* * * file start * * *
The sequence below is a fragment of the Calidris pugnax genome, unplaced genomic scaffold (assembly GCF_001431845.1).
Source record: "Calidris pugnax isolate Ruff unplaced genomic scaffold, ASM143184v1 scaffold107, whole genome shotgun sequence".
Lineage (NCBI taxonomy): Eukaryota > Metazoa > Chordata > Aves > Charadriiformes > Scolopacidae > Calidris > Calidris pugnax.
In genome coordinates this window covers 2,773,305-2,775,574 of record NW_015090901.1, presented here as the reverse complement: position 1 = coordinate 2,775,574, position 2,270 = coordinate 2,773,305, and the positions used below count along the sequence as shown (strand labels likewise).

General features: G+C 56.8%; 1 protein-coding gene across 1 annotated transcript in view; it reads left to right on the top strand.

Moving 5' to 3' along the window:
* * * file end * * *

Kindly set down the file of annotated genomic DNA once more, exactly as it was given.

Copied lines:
The sequence below is a fragment of the Calidris pugnax genome, unplaced genomic scaffold (assembly GCF_001431845.1).
Source record: "Calidris pugnax isolate Ruff unplaced genomic scaffold, ASM143184v1 scaffold107, whole genome shotgun sequence".
Lineage (NCBI taxonomy): Eukaryota > Metazoa > Chordata > Aves > Charadriiformes > Scolopacidae > Calidris > Calidris pugnax.
In genome coordinates this window covers 2,773,305-2,775,574 of record NW_015090901.1, presented here as the reverse complement: position 1 = coordinate 2,775,574, position 2,270 = coordinate 2,773,305, and the positions used below count along the sequence as shown (strand labels likewise).

General features: G+C 56.8%; 1 protein-coding gene across 1 annotated transcript in view; it reads left to right on the top strand.

Moving 5' to 3' along the window: